Table of Contents
The steps below are being developed for use in the Blue Mountains, a region that has a significant number of relatively vertical sandstone cliffs. It may be less effective in different terrain.
This is more a set of ideas than a fully fledged process. The main aims are to get a set of steps that can largely be automated, and that create cliffline vectors that are running in the correct direction. There is still some way to go on this!
Initial analysis of slope, aspect
SAGA → Terrain Analysis - Morphometry → Slope, Aspect, Curvature
using DEM and  Maximum Triangle Slope (Tarboton (1997)). I haven't tested any other algorithms.
Cliff areas can be identified using a range of say 60-90 and 70-90 degrees on the Slope file. Using 60-90 degrees helps connect logical cliffs and avoid small breaks.
Next convert data to 1 bit (1,2 not 0,1, as Sieve ignores 0s) using Raster Calculator. Formula is: (Slope > 60) + 1
Then Sieve resulting data using a Threshold of 100 and 8-connectedness to get rid of small non-connected cliffs. Note above that Sieve doesn't like 0s.
Also good to rerun Sieve with smaller Threshold (1-10) and 4-connectedness to a) get rid of some small dangles. b) fill small holes.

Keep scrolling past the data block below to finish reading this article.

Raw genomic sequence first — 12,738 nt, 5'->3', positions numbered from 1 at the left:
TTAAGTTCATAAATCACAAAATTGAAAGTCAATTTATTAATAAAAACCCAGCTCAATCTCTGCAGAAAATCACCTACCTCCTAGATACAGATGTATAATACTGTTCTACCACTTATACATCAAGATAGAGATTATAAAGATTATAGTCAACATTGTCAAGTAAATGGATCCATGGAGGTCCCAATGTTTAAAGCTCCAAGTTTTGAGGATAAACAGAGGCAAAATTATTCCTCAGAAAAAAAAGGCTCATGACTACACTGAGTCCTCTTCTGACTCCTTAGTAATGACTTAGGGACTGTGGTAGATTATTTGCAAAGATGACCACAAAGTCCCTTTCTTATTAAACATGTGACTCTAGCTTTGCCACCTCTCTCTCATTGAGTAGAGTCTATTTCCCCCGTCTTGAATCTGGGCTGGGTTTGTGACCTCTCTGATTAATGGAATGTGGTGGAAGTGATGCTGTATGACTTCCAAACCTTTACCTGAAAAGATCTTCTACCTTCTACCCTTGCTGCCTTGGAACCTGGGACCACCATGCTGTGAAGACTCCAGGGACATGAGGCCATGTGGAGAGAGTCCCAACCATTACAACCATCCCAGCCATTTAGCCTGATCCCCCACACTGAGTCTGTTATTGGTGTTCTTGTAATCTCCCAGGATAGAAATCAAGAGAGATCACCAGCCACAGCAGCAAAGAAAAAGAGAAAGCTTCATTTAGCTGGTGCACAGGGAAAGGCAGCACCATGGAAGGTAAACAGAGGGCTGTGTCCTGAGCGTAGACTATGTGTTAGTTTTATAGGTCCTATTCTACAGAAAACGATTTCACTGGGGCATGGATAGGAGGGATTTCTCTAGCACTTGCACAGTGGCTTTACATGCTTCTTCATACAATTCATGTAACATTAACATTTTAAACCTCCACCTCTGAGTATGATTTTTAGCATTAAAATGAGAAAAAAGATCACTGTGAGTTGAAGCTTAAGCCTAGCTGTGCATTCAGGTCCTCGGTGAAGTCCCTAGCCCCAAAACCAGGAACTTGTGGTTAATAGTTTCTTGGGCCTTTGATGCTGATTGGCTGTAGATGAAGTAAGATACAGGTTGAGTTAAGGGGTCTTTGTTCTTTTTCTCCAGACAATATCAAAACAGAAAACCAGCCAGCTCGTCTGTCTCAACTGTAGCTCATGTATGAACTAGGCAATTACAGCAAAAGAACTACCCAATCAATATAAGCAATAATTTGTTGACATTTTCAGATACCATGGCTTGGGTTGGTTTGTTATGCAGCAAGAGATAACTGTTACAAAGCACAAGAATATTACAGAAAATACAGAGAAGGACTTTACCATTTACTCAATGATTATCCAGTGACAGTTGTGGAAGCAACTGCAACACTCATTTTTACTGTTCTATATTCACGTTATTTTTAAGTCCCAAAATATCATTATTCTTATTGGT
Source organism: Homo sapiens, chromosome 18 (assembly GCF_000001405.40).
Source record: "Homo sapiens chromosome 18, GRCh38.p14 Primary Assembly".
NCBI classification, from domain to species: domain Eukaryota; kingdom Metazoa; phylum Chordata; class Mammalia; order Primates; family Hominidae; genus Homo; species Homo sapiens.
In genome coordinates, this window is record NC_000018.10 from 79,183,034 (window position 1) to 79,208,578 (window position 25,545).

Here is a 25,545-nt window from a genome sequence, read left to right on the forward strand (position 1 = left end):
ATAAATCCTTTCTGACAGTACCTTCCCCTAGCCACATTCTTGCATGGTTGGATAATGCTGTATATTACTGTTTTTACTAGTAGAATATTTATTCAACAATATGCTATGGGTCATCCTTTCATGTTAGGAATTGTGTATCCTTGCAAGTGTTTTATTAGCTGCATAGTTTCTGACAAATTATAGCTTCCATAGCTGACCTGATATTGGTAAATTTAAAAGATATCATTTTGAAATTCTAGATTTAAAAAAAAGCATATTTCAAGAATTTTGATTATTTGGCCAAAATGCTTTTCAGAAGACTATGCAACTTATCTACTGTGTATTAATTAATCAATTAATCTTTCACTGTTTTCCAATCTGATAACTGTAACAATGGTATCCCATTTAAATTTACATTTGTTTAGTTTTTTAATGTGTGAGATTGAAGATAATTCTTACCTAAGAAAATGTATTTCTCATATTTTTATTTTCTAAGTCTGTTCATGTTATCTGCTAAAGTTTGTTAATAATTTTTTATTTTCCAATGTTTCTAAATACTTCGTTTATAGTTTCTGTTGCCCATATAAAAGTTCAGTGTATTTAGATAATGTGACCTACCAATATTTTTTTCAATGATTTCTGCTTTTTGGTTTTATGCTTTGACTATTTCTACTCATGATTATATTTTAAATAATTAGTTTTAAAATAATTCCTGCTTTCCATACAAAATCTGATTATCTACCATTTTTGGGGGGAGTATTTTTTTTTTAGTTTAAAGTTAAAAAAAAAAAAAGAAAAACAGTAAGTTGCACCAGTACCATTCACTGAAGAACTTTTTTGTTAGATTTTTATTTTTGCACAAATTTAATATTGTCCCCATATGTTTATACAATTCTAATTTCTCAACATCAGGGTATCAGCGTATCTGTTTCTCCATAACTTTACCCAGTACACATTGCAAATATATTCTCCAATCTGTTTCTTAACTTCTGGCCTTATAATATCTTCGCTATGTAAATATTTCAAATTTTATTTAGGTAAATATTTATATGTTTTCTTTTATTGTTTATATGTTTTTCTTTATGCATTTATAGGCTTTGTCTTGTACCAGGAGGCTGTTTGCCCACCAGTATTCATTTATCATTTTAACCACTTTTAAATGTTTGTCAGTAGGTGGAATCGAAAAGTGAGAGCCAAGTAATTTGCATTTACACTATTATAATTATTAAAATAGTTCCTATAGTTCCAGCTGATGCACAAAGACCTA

Additional smoothing can be done using a User Defined Filter with the following matrix. This will apply some smoothing by allowing you to reclassify the pixel values, and remove single pixel indentations like this:
000 000 101 -> 111 111 111
and single pixel protrusions like this:
000 000 010 -> 000 111 111
The main problem is that the matrix has to be defined each time in QGIS. There doesn't seem to be an option to load it. Possibly this can be done outside QGIS.
0.0 0.5 0.0 0.5 0.5 0.5 0.0 0.5 0.0
If the original matrix is 0/1 then the cutoff will be 1.5
If the original matrix is 1/2 then the cutoff will be 3.5
This step could be run multiple times - some testing would need to be done to determine how many times.
Other options for cleaning the data include a plugin called LecoS, but this doesn't work on QGIS 3. Another possibility is Shrink and Expand - radius 1? But this also creates some new holes that didn't previously exist, so not ideal.
Convert back to 0/1 data using Raster Calculator
Use Translate: set Output Data Type = Byte, set NoData = 0
Run r.thin - r.thin is quite picky about the input file format. Needs to be NULL/non-NULL (not float or int). The Translate process above provides this. The previous two steps could be combined into one. Also, this file may need to be explicitly saved (not just a temporary file?!)
Run r.to.vect: set Feature Type = line
Run v.clean: Cleaning Tool = rmdangle, Threshold = 5,10